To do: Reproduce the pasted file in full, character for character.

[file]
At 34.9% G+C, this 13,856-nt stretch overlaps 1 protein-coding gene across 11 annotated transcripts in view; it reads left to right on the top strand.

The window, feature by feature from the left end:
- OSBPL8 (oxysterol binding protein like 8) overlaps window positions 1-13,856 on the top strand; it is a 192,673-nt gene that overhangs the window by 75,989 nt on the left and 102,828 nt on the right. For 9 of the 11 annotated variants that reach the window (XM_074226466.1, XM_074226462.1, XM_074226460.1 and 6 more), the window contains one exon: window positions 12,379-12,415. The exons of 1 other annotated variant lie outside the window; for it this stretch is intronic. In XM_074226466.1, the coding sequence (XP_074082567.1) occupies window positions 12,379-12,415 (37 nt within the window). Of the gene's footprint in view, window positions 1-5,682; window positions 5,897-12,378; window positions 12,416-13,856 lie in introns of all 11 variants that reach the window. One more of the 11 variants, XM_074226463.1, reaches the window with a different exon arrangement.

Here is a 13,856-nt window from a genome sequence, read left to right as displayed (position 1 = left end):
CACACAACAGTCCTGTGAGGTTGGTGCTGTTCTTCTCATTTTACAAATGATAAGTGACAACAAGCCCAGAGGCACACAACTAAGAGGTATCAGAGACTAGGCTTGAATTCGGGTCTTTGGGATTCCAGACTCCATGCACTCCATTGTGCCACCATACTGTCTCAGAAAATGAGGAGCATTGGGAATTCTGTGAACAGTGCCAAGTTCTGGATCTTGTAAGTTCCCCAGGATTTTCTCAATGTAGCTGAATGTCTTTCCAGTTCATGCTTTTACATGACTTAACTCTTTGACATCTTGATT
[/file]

At 34.9% G+C, this 13,856-nt stretch overlaps 1 protein-coding gene across 11 annotated transcripts in view; it reads left to right on the top strand.

The window, feature by feature from the left end:
- OSBPL8 (oxysterol binding protein like 8) overlaps window positions 1-13,856 on the top strand; it is a 192,673-nt gene that overhangs the window by 75,989 nt on the left and 102,828 nt on the right. For 9 of the 11 annotated variants that reach the window (XM_074226466.1, XM_074226462.1, XM_074226460.1 and 6 more), the window contains one exon: window positions 12,379-12,415. The exons of 1 other annotated variant lie outside the window; for it this stretch is intronic. In XM_074226466.1, the coding sequence (XP_074082567.1) occupies window positions 12,379-12,415 (37 nt within the window). Of the gene's footprint in view, window positions 1-5,682; window positions 5,897-12,378; window positions 12,416-13,856 lie in introns of all 11 variants that reach the window. One more of the 11 variants, XM_074226463.1, reaches the window with a different exon arrangement.

Here is a 13,856-nt window from a genome sequence, read left to right as displayed (position 1 = left end):
CACACAACAGTCCTGTGAGGTTGGTGCTGTTCTTCTCATTTTACAAATGATAAGTGACAACAAGCCCAGAGGCACACAACTAAGAGGTATCAGAGACTAGGCTTGAATTCGGGTCTTTGGGATTCCAGACTCCATGCACTCCATTGTGCCACCATACTGTCTCAGAAAATGAGGAGCATTGGGAATTCTGTGAACAGTGCCAAGTTCTGGATCTTGTAAGTTCCCCAGGATTTTCTCAATGTAGCTGAATGTCTTTCCAGTTCATGCTTTTACATGACTTAACTCTTTGACATCTTGATT